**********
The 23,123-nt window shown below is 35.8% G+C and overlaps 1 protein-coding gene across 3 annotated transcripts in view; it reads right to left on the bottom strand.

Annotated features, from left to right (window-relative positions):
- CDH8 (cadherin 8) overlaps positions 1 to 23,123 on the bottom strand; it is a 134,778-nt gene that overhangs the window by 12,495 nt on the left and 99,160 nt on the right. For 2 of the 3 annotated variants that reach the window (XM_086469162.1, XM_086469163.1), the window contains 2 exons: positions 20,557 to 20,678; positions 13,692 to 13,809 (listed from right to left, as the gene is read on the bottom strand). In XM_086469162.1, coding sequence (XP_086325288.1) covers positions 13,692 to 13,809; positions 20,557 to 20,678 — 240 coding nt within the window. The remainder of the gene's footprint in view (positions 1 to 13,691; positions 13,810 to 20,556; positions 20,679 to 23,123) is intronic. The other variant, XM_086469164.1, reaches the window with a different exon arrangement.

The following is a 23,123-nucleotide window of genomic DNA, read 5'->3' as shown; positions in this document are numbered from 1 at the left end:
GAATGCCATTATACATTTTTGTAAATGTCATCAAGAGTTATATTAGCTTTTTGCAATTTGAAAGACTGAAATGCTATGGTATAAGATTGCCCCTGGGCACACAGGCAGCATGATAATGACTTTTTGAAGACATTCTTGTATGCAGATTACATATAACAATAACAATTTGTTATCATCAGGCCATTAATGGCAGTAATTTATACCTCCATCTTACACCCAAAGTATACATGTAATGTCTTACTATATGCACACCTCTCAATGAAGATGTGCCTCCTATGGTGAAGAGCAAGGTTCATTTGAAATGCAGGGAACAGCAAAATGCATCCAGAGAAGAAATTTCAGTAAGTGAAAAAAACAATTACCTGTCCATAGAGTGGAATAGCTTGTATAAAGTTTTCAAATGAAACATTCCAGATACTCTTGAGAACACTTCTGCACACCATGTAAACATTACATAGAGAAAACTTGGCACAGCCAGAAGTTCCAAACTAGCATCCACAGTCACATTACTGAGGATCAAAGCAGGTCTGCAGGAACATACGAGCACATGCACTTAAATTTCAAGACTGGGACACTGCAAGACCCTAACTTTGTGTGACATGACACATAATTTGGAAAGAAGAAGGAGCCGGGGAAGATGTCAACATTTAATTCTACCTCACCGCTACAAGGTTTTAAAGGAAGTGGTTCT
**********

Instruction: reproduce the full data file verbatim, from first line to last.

The 23,123-nt window shown below is 35.8% G+C and overlaps 1 protein-coding gene across 3 annotated transcripts in view; it reads right to left on the bottom strand.

Annotated features, from left to right (window-relative positions):
- CDH8 (cadherin 8) overlaps positions 1 to 23,123 on the bottom strand; it is a 134,778-nt gene that overhangs the window by 12,495 nt on the left and 99,160 nt on the right. For 2 of the 3 annotated variants that reach the window (XM_086469162.1, XM_086469163.1), the window contains 2 exons: positions 20,557 to 20,678; positions 13,692 to 13,809 (listed from right to left, as the gene is read on the bottom strand). In XM_086469162.1, coding sequence (XP_086325288.1) covers positions 13,692 to 13,809; positions 20,557 to 20,678 — 240 coding nt within the window. The remainder of the gene's footprint in view (positions 1 to 13,691; positions 13,810 to 20,556; positions 20,679 to 23,123) is intronic. The other variant, XM_086469164.1, reaches the window with a different exon arrangement.

The following is a 23,123-nucleotide window of genomic DNA, read 5'->3' as shown; positions in this document are numbered from 1 at the left end:
GAATGCCATTATACATTTTTGTAAATGTCATCAAGAGTTATATTAGCTTTTTGCAATTTGAAAGACTGAAATGCTATGGTATAAGATTGCCCCTGGGCACACAGGCAGCATGATAATGACTTTTTGAAGACATTCTTGTATGCAGATTACATATAACAATAACAATTTGTTATCATCAGGCCATTAATGGCAGTAATTTATACCTCCATCTTACACCCAAAGTATACATGTAATGTCTTACTATATGCACACCTCTCAATGAAGATGTGCCTCCTATGGTGAAGAGCAAGGTTCATTTGAAATGCAGGGAACAGCAAAATGCATCCAGAGAAGAAATTTCAGTAAGTGAAAAAAACAATTACCTGTCCATAGAGTGGAATAGCTTGTATAAAGTTTTCAAATGAAACATTCCAGATACTCTTGAGAACACTTCTGCACACCATGTAAACATTACATAGAGAAAACTTGGCACAGCCAGAAGTTCCAAACTAGCATCCACAGTCACATTACTGAGGATCAAAGCAGGTCTGCAGGAACATACGAGCACATGCACTTAAATTTCAAGACTGGGACACTGCAAGACCCTAACTTTGTGTGACATGACACATAATTTGGAAAGAAGAAGGAGCCGGGGAAGATGTCAACATTTAATTCTACCTCACCGCTACAAGGTTTTAAAGGAAGTGGTTCT